Romantic means a character who is special in some way and usually an archetype or a stereotype of a specific type of highly regarded human being.  Usually, the Romantic character is special but misunderstood.  They many times see the world around them through a different set of blinders than normal humanity.  They are contrarians to their culture and society, but usually for moral or ethical reasons.  Modern literature has seen the rise of the anti-Romantic character.  The anti-Romantic character is one whose morals and ethics are both contrary to society and culture as well as common established morality.  For example a common Romantic character might be morally perfect, virginal, intelligent, a stickler for the rule but opposed to the cultural or social construct about life.  An anti-Romantic character might oppose cultural or social morality and, for example, be sexually promiscuous or criminally wanton.  The Romantic character is usually an archetype of morality and ethics.  The anti-Romantic character is usually opposed in some way to cultural or social morality.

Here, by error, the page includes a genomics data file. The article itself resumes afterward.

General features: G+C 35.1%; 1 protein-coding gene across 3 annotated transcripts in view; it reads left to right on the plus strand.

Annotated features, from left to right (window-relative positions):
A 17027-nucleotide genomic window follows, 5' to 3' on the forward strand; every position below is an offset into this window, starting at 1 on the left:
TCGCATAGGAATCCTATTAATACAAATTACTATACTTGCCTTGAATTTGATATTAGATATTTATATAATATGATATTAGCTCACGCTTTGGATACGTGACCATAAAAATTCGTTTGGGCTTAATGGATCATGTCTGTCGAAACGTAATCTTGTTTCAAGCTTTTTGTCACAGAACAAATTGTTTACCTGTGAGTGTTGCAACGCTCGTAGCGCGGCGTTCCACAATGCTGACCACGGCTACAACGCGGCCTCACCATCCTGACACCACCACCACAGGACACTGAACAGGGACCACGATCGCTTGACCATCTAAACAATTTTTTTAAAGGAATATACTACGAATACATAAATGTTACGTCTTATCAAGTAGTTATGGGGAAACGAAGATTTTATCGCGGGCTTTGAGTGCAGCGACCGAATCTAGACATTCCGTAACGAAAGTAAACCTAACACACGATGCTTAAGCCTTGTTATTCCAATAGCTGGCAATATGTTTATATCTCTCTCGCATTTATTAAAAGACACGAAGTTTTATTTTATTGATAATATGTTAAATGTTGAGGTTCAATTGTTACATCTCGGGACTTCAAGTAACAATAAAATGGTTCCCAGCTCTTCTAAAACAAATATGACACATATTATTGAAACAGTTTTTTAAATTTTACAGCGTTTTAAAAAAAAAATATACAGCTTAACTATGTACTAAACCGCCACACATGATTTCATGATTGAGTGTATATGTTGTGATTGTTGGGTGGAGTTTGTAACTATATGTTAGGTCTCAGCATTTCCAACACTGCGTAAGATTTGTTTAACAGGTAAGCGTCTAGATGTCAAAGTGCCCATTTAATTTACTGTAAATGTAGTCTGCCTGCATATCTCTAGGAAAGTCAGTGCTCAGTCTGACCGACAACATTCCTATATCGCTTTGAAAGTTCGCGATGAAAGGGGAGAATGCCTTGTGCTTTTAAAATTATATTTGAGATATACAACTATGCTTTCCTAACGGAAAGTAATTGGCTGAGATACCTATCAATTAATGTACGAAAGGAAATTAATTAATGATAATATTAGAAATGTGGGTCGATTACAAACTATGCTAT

For example, an anti-Romantic character might be a communist or a socialist.  Communism and socialism, like the proverbial Robin Hood wants to take from those who have to give to those who supposedly need.  This is theft from any cultural or social standpoint and therefore immoral.  A Romantic character might be opposed to the potential inequities of capitalism, but realize that capitalism is a moral imperative and that helping the truly poor is a moral and ethical imperative as well.  What are some examples of Romantic and anti-Romantic characters?


More tomorrow.

For more information, you can visit my author site, and my individual novel websites:

fiction, theme, plot, story, storyline, character development, scene, setting, conversation, novel, book, writing, information, study, marketing, tension, release, creative, idea, logic